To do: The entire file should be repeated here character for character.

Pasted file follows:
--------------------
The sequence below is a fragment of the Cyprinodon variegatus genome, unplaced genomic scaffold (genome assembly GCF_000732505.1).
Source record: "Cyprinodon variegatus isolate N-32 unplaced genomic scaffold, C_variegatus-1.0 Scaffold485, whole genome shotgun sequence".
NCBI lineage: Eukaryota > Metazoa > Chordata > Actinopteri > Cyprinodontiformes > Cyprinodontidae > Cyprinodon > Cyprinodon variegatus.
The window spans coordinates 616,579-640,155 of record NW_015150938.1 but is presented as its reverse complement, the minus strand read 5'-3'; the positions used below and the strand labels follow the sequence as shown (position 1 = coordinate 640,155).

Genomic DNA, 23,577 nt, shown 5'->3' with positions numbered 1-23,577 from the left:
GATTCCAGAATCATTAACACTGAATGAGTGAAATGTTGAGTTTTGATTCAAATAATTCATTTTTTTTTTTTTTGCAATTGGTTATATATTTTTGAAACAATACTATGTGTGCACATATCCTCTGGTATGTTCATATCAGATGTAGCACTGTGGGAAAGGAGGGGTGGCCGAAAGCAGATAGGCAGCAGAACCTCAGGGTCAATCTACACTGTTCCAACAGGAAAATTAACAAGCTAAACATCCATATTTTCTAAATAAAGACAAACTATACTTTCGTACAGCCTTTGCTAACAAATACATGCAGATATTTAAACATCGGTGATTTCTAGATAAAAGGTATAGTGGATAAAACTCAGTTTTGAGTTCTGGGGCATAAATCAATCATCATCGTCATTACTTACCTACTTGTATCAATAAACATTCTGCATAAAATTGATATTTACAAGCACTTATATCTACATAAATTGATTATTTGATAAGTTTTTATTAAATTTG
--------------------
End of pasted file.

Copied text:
The sequence below is a fragment of the Cyprinodon variegatus genome, unplaced genomic scaffold (genome assembly GCF_000732505.1).
Source record: "Cyprinodon variegatus isolate N-32 unplaced genomic scaffold, C_variegatus-1.0 Scaffold485, whole genome shotgun sequence".
NCBI lineage: Eukaryota > Metazoa > Chordata > Actinopteri > Cyprinodontiformes > Cyprinodontidae > Cyprinodon > Cyprinodon variegatus.
The window spans coordinates 616,579-640,155 of record NW_015150938.1 but is presented as its reverse complement, the minus strand read 5'-3'; the positions used below and the strand labels follow the sequence as shown (position 1 = coordinate 640,155).

Genomic DNA, 23,577 nt, shown 5'->3' with positions numbered 1-23,577 from the left:
GATTCCAGAATCATTAACACTGAATGAGTGAAATGTTGAGTTTTGATTCAAATAATTCATTTTTTTTTTTTTTGCAATTGGTTATATATTTTTGAAACAATACTATGTGTGCACATATCCTCTGGTATGTTCATATCAGATGTAGCACTGTGGGAAAGGAGGGGTGGCCGAAAGCAGATAGGCAGCAGAACCTCAGGGTCAATCTACACTGTTCCAACAGGAAAATTAACAAGCTAAACATCCATATTTTCTAAATAAAGACAAACTATACTTTCGTACAGCCTTTGCTAACAAATACATGCAGATATTTAAACATCGGTGATTTCTAGATAAAAGGTATAGTGGATAAAACTCAGTTTTGAGTTCTGGGGCATAAATCAATCATCATCGTCATTACTTACCTACTTGTATCAATAAACATTCTGCATAAAATTGATATTTACAAGCACTTATATCTACATAAATTGATTATTTGATAAGTTTTTATTAAATTTG